I have a server on one of my networks that is running Exchange 2003. Yes, we will be upgrading to 2010 in about 6 months with new hardware and all, but for now I need to make sure this is stable and safe. So for now I wanted to ask advice for backing up and disaster recovery of this server. Here are the specifics:

This server is running Windows 2003 Server and Exchange 2003 with all updates and patches. The hardware is a Dell PowerEdge 1850 with no RAID card. The OS and data partitions are both on a single SCSI drive in the first slot 0. Right now the second drive is blank.

We are backing up the server using online NTBACKUP, and a hard disk Barracuda solution that uses a backup client to copy up the mail store to a local backup server and keep copies off site as well. We currently have no brick-level or offline backups in place.

In protecting this server my first thought is the drive. I can create a software mirror to the second drive, but I will need to convert the disk from basic to dynamic to do this. I am a little scared to do this, since I seem to remember doing this many years ago and having a problem (like the disk didn't boot after the conversion or something).

We just purchased an identical PowerEdge from overstock.com (believe it or not), so I have that to work with. And I also have several blank SCSI drives I can use for this.

So my question is what would you do to protect this server, knowing how it is set up and what I have available?

1 Answer 1


Mirrors are are for high-availability, not backup. NTBACKUP is the easiest bang for the buck for a single isolated WS03/Exch03 server.

  • +1 - RAID isn't backup. Having said that, I'd go ahead and mirror the disks using Windows software RAID and keep right on running NTBACKUP-based backups. Between that and the spare server you ought to be in good shape. As long as you're getting good, regular backups you're protected from corruption. You're limited to two disks in the PE1850 so there's no way you're going to be able to put the ESE transaction logs onto another physical spindle and still have RAID-1. I'd rather have RAID-1 than log/database separation anyway, personally. Mar 12, 2011 at 2:43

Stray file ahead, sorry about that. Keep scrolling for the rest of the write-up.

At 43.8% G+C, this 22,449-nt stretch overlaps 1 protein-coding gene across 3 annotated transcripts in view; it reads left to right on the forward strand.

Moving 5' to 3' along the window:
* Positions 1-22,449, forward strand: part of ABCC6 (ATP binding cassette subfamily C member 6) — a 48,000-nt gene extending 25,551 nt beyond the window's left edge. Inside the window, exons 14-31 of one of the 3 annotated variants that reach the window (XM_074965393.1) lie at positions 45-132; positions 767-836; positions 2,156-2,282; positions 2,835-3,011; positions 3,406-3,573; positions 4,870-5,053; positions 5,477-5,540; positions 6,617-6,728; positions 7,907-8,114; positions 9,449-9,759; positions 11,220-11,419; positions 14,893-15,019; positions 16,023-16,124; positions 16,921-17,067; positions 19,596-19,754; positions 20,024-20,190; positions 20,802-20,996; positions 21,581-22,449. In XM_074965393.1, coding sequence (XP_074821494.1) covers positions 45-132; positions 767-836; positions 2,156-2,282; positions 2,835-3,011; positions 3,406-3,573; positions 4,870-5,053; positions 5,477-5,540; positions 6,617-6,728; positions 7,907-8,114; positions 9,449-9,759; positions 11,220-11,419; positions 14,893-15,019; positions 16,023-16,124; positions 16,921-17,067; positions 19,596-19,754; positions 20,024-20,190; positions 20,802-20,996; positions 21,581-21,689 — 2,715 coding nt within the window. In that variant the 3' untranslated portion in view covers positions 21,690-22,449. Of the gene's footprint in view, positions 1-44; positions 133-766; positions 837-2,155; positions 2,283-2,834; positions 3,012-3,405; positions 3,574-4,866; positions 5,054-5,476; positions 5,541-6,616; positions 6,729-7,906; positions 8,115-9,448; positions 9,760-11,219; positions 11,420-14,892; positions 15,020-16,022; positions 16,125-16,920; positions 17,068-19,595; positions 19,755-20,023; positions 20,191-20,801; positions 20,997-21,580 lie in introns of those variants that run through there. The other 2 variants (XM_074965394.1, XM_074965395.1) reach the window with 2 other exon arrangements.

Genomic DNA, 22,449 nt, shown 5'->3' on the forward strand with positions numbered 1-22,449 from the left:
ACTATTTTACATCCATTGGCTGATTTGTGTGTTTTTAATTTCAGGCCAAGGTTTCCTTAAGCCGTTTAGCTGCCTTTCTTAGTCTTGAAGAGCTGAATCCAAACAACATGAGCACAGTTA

• 1
    +1 raid is not backup. Raid is for increasing availability. However, ntbackup can be a bear to restore from if the file size grows too large. Make sure you test your backup's ability to restore! If you can, then bravo. If not, it's time to scramble. I've had luck with fpns.net/willy/msbackup.htm working on a 250 GB file...
    – tsykoduk
    Mar 12, 2011 at 6:42
  • Thanks for the comments. I know RAID is not backup - I was more asking what to do to protect in general. And specifically the question of converting disk 0 from basic to dynamic. Is there any realistic risk when I pull the trigger on that convert? If I can get that to work, then I will have a software mirror + 2 different backups to go to in case of corruption.
    – charnley
    Mar 12, 2011 at 15:29
  • Excellent point about testing the backup. Especially since you have the spare server: I'd say test the restore on that, do the dynamic conversion on it, and see how it goes. Maybe even switch over to that if you can afford some downtime. In theory converting to dynamic should have no visible effect (except for the features) but we all know how useless theory is. This KB article has all the steps for converting to a mirrored drive as well as links to other ones for managing/reparing etc: support.microsoft.com/kb/323432
    – Mark Sowul
    Mar 12, 2011 at 17:06
  • Just to let everyone know the conversion from basic to dynamic hosed the disk. I had to use a low-level hex editor to modify a sector to get the disk back to basic. Moving forward I will be using a third-party software solution to clone the drive for disaster recovery. Beware of converting from basic to dynamic!
    – charnley
    Mar 15, 2011 at 17:06

You must log in to answer this question.

Not the answer you're looking for? Browse other questions tagged .